There were early Christians who altogether rejected the Old Testament. They felt that it presented them with a stern, unforgiving God. They wholeheartedly turned to Jesus as their loving Lord.
However, today’s Gospel throws a different light on the matter. Jesus said, “I will not reject anyone who comes to me, because I came down from heaven not to do my own will, but the will of the one who sent me.”
There, he was saying that if he had his “druthers,” he would get rid of some of us, but he will put up with us because the Father wants us.
We should make more of Jesus telling us to address God as “Our Father.” There were six kids in the family I grew up in, so I didn’t have our dad to myself; but there were times when he took me up on his knee, and nothing has ever felt so good to me.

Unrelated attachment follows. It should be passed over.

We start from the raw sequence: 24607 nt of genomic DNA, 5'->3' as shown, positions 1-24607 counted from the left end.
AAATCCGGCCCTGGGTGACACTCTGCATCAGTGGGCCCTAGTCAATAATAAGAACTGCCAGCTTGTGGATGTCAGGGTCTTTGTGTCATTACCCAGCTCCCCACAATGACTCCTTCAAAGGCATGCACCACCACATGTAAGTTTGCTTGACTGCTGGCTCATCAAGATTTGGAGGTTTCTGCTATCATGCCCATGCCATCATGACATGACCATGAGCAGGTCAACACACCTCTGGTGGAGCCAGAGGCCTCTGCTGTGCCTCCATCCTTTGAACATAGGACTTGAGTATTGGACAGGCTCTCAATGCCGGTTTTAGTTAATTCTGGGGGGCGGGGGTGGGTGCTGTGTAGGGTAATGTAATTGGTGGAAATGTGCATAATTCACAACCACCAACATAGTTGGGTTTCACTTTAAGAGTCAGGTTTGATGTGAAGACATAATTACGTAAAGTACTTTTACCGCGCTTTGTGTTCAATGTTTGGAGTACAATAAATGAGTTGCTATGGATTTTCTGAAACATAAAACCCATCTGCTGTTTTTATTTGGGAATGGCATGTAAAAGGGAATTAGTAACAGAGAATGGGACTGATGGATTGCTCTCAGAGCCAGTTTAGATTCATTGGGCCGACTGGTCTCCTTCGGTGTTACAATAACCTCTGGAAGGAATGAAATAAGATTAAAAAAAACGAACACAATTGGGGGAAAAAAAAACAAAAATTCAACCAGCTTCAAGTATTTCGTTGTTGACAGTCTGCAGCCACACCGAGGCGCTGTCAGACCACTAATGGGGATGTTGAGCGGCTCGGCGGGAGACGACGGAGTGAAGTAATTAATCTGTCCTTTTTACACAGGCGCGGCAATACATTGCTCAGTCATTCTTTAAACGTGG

St. John opened his Gospel by telling us, “all things came to be through him.” That means that God has been versatile enough to plan his creation of trees, birds—the whole of the world’s wide inventory.
Through history people have had it hard to picture how the mind of God could stretch itself so far. But our scientific discoveries have told us that God’s mind stretches unbelievably further.
His mind has devised the billion cells that make up your body. His mind has devised the billions of atoms ticking away in each of your cells.
Certainly, the Father’s lap is commodious enough for you and me and all of us to snuggle up there.
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